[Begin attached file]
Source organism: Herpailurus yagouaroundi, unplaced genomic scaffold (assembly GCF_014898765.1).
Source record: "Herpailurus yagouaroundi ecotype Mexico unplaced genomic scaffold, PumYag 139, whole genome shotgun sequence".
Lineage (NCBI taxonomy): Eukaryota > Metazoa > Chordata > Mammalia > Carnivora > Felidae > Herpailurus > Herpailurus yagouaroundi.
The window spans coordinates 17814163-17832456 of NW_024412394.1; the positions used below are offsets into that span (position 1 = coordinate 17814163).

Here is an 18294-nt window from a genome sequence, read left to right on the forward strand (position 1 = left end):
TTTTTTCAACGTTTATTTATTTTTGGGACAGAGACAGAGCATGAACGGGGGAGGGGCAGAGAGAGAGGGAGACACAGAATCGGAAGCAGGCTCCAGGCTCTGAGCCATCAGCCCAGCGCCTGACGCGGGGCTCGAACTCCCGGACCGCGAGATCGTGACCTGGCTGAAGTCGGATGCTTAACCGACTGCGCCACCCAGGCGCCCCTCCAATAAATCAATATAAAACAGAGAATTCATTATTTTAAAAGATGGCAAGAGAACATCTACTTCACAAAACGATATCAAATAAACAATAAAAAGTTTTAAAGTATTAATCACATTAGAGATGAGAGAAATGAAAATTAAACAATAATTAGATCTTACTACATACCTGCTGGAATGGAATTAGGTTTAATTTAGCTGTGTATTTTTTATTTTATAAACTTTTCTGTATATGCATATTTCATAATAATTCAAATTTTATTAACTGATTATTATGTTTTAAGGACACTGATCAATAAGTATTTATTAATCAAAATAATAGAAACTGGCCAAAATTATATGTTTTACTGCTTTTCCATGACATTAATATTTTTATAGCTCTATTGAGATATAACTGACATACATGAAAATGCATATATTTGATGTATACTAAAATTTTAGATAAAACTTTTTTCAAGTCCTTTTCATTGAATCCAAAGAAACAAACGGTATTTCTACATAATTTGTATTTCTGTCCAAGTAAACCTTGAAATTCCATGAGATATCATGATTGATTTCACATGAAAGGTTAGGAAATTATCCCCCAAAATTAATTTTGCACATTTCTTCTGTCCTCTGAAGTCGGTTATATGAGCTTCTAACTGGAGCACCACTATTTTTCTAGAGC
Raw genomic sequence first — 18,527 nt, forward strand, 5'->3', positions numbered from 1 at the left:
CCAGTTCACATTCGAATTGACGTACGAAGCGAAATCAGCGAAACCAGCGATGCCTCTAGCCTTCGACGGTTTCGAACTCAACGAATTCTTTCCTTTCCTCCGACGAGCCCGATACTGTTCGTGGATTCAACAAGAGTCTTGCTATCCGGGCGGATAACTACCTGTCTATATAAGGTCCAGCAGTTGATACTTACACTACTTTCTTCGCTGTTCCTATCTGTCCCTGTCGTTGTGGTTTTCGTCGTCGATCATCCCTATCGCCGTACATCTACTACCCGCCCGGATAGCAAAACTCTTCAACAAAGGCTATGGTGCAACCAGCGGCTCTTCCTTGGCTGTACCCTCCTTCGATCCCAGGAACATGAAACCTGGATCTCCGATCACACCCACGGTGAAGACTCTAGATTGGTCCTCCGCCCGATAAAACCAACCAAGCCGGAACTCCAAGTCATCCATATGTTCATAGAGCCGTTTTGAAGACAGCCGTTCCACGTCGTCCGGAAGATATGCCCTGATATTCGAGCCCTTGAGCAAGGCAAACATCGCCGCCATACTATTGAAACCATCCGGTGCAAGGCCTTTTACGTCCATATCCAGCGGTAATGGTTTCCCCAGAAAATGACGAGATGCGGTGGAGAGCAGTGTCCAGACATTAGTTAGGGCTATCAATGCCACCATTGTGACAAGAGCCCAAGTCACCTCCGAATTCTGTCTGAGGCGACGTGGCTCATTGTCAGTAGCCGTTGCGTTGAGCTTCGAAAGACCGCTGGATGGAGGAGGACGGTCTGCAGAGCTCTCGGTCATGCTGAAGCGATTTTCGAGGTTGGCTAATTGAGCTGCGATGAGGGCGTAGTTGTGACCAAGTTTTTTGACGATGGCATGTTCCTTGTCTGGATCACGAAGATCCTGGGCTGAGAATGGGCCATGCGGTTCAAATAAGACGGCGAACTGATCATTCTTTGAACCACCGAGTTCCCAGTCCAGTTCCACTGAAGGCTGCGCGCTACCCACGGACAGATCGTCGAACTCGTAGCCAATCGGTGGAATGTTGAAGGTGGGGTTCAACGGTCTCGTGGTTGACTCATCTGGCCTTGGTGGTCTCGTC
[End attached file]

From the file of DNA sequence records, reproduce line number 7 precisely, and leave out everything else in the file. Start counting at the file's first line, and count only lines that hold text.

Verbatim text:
Raw genomic sequence first — 18,527 nt, forward strand, 5'->3', positions numbered from 1 at the left: